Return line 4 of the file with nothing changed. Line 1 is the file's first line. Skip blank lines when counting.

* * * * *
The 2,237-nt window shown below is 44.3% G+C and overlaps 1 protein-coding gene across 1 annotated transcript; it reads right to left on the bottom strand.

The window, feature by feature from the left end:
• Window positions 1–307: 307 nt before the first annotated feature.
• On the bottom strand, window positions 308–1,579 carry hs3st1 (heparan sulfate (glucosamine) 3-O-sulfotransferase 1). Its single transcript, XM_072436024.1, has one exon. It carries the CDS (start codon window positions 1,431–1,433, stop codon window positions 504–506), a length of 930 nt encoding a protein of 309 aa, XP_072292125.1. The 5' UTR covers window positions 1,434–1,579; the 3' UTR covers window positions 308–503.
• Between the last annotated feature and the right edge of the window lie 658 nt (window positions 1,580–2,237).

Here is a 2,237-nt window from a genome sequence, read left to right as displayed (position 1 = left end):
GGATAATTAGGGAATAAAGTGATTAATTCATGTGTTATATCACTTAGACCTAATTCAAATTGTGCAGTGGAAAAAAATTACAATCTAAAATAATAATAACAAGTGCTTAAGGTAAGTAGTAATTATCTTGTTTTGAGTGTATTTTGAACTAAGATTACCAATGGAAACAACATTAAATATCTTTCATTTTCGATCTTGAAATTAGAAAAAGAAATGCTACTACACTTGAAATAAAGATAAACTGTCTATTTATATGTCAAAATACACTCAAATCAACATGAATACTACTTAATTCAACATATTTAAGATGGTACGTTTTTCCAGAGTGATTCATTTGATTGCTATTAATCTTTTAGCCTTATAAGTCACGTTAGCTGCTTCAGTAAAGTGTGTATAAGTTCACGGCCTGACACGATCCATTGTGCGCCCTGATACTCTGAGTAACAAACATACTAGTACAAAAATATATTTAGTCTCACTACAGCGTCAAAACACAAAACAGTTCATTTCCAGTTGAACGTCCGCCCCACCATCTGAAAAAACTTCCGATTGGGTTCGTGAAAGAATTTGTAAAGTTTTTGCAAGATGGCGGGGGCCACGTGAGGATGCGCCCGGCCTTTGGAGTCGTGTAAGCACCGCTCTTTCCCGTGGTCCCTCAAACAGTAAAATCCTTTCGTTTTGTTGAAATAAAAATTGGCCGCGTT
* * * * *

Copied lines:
• On the bottom strand, window positions 308–1,579 carry hs3st1 (heparan sulfate (glucosamine) 3-O-sulfotransferase 1). Its single transcript, XM_072436024.1, has one exon. It carries the CDS (start codon window positions 1,431–1,433, stop codon window positions 504–506), a length of 930 nt encoding a protein of 309 aa, XP_072292125.1. The 5' UTR covers window positions 1,434–1,579; the 3' UTR covers window positions 308–503.